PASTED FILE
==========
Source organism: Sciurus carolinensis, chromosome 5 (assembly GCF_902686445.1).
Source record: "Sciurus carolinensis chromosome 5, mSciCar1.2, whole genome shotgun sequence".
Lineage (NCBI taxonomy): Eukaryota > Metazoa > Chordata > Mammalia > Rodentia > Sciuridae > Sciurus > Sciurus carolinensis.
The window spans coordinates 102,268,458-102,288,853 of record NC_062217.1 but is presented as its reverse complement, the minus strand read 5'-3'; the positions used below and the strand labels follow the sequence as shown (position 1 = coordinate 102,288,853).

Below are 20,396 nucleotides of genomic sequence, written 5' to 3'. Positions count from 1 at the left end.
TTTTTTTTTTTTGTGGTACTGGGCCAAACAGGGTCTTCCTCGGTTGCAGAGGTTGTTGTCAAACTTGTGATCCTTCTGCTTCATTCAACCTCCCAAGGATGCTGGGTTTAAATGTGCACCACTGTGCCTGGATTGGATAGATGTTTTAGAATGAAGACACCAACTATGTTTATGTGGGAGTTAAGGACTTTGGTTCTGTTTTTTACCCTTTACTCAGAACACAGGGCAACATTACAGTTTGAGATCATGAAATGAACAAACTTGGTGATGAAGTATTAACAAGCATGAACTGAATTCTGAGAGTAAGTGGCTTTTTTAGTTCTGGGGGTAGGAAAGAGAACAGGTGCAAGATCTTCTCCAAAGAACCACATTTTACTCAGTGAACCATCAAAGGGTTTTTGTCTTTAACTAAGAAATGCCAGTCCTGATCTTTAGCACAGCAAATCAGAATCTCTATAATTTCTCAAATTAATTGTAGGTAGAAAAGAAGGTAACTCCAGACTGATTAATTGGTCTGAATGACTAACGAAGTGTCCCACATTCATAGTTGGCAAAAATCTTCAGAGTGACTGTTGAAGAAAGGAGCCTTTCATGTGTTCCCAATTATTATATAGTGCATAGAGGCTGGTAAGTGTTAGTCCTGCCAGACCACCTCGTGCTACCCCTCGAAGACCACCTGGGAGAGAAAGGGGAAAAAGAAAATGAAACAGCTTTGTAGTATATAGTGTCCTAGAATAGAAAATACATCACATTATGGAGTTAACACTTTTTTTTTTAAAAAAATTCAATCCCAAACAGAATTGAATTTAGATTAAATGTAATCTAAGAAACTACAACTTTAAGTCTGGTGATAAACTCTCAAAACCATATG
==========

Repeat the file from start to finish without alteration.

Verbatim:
Source organism: Sciurus carolinensis, chromosome 5 (assembly GCF_902686445.1).
Source record: "Sciurus carolinensis chromosome 5, mSciCar1.2, whole genome shotgun sequence".
Lineage (NCBI taxonomy): Eukaryota > Metazoa > Chordata > Mammalia > Rodentia > Sciuridae > Sciurus > Sciurus carolinensis.
The window spans coordinates 102,268,458-102,288,853 of record NC_062217.1 but is presented as its reverse complement, the minus strand read 5'-3'; the positions used below and the strand labels follow the sequence as shown (position 1 = coordinate 102,288,853).

Below are 20,396 nucleotides of genomic sequence, written 5' to 3'. Positions count from 1 at the left end.
TTTTTTTTTTTTGTGGTACTGGGCCAAACAGGGTCTTCCTCGGTTGCAGAGGTTGTTGTCAAACTTGTGATCCTTCTGCTTCATTCAACCTCCCAAGGATGCTGGGTTTAAATGTGCACCACTGTGCCTGGATTGGATAGATGTTTTAGAATGAAGACACCAACTATGTTTATGTGGGAGTTAAGGACTTTGGTTCTGTTTTTTACCCTTTACTCAGAACACAGGGCAACATTACAGTTTGAGATCATGAAATGAACAAACTTGGTGATGAAGTATTAACAAGCATGAACTGAATTCTGAGAGTAAGTGGCTTTTTTAGTTCTGGGGGTAGGAAAGAGAACAGGTGCAAGATCTTCTCCAAAGAACCACATTTTACTCAGTGAACCATCAAAGGGTTTTTGTCTTTAACTAAGAAATGCCAGTCCTGATCTTTAGCACAGCAAATCAGAATCTCTATAATTTCTCAAATTAATTGTAGGTAGAAAAGAAGGTAACTCCAGACTGATTAATTGGTCTGAATGACTAACGAAGTGTCCCACATTCATAGTTGGCAAAAATCTTCAGAGTGACTGTTGAAGAAAGGAGCCTTTCATGTGTTCCCAATTATTATATAGTGCATAGAGGCTGGTAAGTGTTAGTCCTGCCAGACCACCTCGTGCTACCCCTCGAAGACCACCTGGGAGAGAAAGGGGAAAAAGAAAATGAAACAGCTTTGTAGTATATAGTGTCCTAGAATAGAAAATACATCACATTATGGAGTTAACACTTTTTTTTTTAAAAAAATTCAATCCCAAACAGAATTGAATTTAGATTAAATGTAATCTAAGAAACTACAACTTTAAGTCTGGTGATAAACTCTCAAAACCATATG